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Differentiating ADEM from MS

Differentiating ADEM from MS

BrainScan

On MRI, MS lesions show up as bright spots revealing demyelination and on-going disease activity, even when a patient is in remission.

Pediatric neurology resident Sarah Aminoff Kelley had seen enough children who had experienced a demyelinating event without knowing for sure whether it was acute disseminated encephalomyelitis (ADEM) or multiple sclerosis (MS). Treating such an initial attack may prevent future relapses and reduce the risk of disability in MS patients, she noted at a recent pediatric neurology grand rounds, but studies have not been done in children to identify the patients most likely to develop MS.

“We always tell parents that MS is a possibility but we don't have a good way to give them a more definitive answer as to how likely it will be,” says Kelley. “Then we follow these children with serial MRIs over time, but it is difficult to say when we should stop monitoring them or who we should monitor for a longer period of time.”

While ADEM is typically an isolated event, a clinical presentation consistent with ADEM can be the first manifestation of multiple sclerosis in children. Around 45 percent of children with a demyelinating event will have a second event, and 20 percent of children diagnosed with ADEM will progress to MS. To confuse matters more, 18 percent of children diagnosed with MS experience a clinical event consistent with ADEM or MS. Needless to say, Kelley noted, none of this makes prognostication easy after an initial event. But thanks to new criteria using MRI technology, pediatric neurologists may have an increased ability to detect demyelinating lesions due to MS – a step closer to distinguishing the two conditions after an initial event.

On MRI, Kelley explained, MS lesions show up as bright spots revealing demyelination and on-going disease activity, even when a patient is in remission. Lesions can be counted, measured, and even connected to cognitive problems with memory like word-finding or problem solving. Black holes on MRI reveal more extensive tissue loss, where demyelination used to be, and have been linked to permanent disabilities. Most of the findings, however, relate to adult criteria, which is not as sensitive – correctly identifying those with the disease – or specific – correctly identifying those not having the disease – in children. MS appears more aggressive in children on MRI but not necessarily clinically, Kelley reported, with more high-intensityT2 lesions appearing early.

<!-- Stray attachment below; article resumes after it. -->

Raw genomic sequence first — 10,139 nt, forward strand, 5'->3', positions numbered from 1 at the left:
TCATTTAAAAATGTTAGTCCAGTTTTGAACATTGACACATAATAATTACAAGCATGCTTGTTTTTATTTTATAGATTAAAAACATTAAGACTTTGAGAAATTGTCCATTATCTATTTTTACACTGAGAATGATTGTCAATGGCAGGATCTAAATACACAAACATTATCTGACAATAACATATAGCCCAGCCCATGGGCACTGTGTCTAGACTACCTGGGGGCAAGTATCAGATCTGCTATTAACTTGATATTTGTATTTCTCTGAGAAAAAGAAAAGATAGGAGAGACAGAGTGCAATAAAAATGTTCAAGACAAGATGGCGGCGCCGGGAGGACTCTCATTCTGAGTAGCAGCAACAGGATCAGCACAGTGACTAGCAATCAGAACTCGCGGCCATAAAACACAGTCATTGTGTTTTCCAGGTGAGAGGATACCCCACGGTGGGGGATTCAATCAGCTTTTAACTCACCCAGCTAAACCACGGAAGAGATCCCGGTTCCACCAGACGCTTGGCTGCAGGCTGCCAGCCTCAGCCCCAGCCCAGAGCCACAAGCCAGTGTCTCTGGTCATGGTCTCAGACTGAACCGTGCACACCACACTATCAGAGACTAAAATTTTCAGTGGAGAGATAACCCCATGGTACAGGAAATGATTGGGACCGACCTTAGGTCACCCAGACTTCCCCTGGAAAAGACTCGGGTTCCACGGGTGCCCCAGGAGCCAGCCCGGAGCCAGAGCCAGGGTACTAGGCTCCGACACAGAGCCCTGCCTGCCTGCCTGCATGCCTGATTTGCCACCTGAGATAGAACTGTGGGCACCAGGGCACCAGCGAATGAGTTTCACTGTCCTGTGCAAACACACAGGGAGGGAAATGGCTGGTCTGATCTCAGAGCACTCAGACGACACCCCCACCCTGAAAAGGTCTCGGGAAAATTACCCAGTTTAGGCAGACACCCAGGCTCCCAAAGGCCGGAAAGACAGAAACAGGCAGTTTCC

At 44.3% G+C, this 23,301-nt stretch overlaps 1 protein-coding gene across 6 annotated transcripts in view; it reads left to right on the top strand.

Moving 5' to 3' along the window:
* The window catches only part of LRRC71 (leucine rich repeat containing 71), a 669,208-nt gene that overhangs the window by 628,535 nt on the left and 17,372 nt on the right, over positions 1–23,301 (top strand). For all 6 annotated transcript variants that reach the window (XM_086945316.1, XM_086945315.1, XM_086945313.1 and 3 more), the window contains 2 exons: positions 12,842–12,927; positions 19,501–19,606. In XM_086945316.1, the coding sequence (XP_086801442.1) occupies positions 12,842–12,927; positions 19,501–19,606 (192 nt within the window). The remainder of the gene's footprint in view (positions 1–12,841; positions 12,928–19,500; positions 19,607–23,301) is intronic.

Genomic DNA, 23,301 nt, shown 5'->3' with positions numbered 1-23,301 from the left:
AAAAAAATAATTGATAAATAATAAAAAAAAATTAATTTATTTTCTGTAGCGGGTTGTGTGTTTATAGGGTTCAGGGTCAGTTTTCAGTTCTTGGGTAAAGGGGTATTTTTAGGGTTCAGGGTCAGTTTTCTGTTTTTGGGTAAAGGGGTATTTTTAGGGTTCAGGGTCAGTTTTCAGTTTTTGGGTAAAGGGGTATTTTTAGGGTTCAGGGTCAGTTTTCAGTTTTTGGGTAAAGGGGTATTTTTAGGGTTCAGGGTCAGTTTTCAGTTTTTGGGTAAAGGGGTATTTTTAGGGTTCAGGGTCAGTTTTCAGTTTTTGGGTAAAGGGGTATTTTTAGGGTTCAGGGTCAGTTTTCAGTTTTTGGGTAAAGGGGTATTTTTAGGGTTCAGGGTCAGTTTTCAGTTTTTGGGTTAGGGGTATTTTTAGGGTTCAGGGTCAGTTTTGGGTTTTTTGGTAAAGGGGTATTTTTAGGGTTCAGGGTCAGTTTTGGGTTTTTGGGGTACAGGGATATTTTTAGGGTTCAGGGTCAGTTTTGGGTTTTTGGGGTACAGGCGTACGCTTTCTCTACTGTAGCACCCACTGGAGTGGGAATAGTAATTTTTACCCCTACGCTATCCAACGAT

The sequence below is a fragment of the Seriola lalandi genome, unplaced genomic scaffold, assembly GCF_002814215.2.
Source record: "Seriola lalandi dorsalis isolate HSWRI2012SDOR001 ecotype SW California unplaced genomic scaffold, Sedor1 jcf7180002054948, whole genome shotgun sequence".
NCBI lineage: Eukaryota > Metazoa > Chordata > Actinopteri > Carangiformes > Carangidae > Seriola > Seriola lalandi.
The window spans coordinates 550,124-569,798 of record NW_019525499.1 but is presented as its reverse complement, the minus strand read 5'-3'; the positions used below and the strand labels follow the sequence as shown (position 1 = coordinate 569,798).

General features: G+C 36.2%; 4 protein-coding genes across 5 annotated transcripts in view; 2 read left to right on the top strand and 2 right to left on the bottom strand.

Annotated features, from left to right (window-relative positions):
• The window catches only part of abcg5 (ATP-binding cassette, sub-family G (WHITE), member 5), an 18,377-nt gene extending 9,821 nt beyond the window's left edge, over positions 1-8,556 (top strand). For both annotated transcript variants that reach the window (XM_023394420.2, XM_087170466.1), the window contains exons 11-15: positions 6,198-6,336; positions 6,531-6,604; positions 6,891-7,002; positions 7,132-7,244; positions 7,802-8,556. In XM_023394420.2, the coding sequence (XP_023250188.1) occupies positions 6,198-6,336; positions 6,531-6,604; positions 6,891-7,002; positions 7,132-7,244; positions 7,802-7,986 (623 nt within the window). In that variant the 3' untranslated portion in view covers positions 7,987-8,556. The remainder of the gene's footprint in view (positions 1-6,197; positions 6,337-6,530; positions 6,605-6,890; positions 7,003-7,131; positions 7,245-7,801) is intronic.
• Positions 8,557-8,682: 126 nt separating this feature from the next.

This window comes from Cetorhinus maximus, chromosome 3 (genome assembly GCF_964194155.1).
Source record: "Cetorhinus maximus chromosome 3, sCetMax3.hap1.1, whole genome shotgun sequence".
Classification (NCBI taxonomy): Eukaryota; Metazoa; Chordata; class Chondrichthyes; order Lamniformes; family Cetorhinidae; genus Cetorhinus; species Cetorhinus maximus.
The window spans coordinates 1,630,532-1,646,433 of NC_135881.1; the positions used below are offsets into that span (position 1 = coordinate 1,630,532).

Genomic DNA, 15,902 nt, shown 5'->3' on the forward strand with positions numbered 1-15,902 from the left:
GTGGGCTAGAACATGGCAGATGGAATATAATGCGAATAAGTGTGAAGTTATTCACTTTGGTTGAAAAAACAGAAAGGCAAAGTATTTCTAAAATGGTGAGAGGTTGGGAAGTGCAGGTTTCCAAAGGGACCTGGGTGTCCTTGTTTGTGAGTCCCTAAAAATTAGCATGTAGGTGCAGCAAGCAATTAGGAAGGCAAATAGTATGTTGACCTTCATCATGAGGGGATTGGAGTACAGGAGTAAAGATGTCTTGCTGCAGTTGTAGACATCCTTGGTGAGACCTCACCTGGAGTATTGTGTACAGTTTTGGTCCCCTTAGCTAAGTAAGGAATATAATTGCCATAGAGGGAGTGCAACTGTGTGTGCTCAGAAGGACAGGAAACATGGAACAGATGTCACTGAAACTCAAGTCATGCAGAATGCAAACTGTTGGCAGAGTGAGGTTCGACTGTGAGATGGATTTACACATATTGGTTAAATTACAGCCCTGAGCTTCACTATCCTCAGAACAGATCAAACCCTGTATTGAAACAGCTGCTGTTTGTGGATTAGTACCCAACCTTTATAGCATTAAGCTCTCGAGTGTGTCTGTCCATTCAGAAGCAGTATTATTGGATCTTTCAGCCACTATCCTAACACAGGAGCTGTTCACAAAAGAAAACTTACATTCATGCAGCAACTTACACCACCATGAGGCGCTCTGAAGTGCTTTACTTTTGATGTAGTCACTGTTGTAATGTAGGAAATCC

So, what are the best diagnostic criteria that have surfaced from the few pediatric studies on the issue? Citing a Dutch study of 49 children comparing four sets of MRI criteria for diagnosing pediatric ADEM and MS (Neurology 2010;74:1412-1415), Kelley noted that the so-called Callen MS-ADEM criteria – two or more of (1) the absence of a diffuse bilateral lesion pattern, (2) the presence of black holes, and (3) the presence of two or more periventricular lesions – showed the best combination of sensitivity (75 percent) and specificity (95 percent).

While the criteria is useful, Kelley said, it’s not conclusive. Larger studies with more patients and controls to test the criteria need to be done. “The biggest surprise,” Kelley said, “is that we don't have enough well-designed studies to really determine the best approach for diagnosing and treating these children.”

The takeaway message for community pediatricians?

“It’s important for them to know that at this point we still do not have good tools for knowing which patients will develop MS after their first demyelinating event even if it is diagnosed as ADEM,” Kelley says. “Therefore, they should monitor their patients who have been diagnosed with ADEM for other neurologic problems and transient neurologic symptoms such as an eye that gets blurry for a few days and then gets better, or a leg that goes numb for a few days and then gets better. Asking about these things in regular clinic visits can help to pick up kids who may go on to develop MS.”

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